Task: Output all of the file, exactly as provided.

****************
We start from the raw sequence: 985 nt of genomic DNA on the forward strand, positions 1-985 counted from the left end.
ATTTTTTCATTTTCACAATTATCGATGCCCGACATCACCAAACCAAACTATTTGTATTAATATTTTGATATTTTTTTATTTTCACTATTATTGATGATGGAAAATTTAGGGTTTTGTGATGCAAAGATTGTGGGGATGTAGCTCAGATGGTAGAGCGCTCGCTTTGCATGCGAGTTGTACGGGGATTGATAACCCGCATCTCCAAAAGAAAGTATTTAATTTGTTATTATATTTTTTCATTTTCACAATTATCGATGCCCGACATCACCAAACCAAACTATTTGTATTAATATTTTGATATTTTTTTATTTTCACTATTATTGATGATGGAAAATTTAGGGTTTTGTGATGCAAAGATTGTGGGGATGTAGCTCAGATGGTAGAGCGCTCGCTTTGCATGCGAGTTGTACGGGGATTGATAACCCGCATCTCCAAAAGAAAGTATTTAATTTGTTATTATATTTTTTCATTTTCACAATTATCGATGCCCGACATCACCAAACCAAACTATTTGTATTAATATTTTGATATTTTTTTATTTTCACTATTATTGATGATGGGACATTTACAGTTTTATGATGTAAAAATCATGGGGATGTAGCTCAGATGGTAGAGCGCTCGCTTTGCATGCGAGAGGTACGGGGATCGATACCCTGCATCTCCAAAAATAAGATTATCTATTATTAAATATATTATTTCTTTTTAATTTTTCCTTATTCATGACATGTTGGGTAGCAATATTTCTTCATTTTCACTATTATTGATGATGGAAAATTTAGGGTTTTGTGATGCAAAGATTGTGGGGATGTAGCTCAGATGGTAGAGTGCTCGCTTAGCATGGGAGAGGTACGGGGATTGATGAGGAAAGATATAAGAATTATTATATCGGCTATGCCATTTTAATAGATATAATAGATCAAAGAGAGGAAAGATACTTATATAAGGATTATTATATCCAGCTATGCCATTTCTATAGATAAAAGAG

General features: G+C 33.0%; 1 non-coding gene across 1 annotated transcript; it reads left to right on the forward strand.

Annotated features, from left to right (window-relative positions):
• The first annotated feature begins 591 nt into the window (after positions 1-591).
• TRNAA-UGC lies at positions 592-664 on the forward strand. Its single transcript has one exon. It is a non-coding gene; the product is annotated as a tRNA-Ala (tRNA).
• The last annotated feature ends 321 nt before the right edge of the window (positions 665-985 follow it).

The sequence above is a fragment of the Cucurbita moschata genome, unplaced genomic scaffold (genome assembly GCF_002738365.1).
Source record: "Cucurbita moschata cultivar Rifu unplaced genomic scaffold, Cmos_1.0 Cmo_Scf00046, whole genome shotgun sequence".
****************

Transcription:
We start from the raw sequence: 985 nt of genomic DNA on the forward strand, positions 1-985 counted from the left end.
ATTTTTTCATTTTCACAATTATCGATGCCCGACATCACCAAACCAAACTATTTGTATTAATATTTTGATATTTTTTTATTTTCACTATTATTGATGATGGAAAATTTAGGGTTTTGTGATGCAAAGATTGTGGGGATGTAGCTCAGATGGTAGAGCGCTCGCTTTGCATGCGAGTTGTACGGGGATTGATAACCCGCATCTCCAAAAGAAAGTATTTAATTTGTTATTATATTTTTTCATTTTCACAATTATCGATGCCCGACATCACCAAACCAAACTATTTGTATTAATATTTTGATATTTTTTTATTTTCACTATTATTGATGATGGAAAATTTAGGGTTTTGTGATGCAAAGATTGTGGGGATGTAGCTCAGATGGTAGAGCGCTCGCTTTGCATGCGAGTTGTACGGGGATTGATAACCCGCATCTCCAAAAGAAAGTATTTAATTTGTTATTATATTTTTTCATTTTCACAATTATCGATGCCCGACATCACCAAACCAAACTATTTGTATTAATATTTTGATATTTTTTTATTTTCACTATTATTGATGATGGGACATTTACAGTTTTATGATGTAAAAATCATGGGGATGTAGCTCAGATGGTAGAGCGCTCGCTTTGCATGCGAGAGGTACGGGGATCGATACCCTGCATCTCCAAAAATAAGATTATCTATTATTAAATATATTATTTCTTTTTAATTTTTCCTTATTCATGACATGTTGGGTAGCAATATTTCTTCATTTTCACTATTATTGATGATGGAAAATTTAGGGTTTTGTGATGCAAAGATTGTGGGGATGTAGCTCAGATGGTAGAGTGCTCGCTTAGCATGGGAGAGGTACGGGGATTGATGAGGAAAGATATAAGAATTATTATATCGGCTATGCCATTTTAATAGATATAATAGATCAAAGAGAGGAAAGATACTTATATAAGGATTATTATATCCAGCTATGCCATTTCTATAGATAAAAGAG

General features: G+C 33.0%; 1 non-coding gene across 1 annotated transcript; it reads left to right on the forward strand.

Annotated features, from left to right (window-relative positions):
• The first annotated feature begins 591 nt into the window (after positions 1-591).
• TRNAA-UGC lies at positions 592-664 on the forward strand. Its single transcript has one exon. It is a non-coding gene; the product is annotated as a tRNA-Ala (tRNA).
• The last annotated feature ends 321 nt before the right edge of the window (positions 665-985 follow it).

The sequence above is a fragment of the Cucurbita moschata genome, unplaced genomic scaffold (genome assembly GCF_002738365.1).
Source record: "Cucurbita moschata cultivar Rifu unplaced genomic scaffold, Cmos_1.0 Cmo_Scf00046, whole genome shotgun sequence".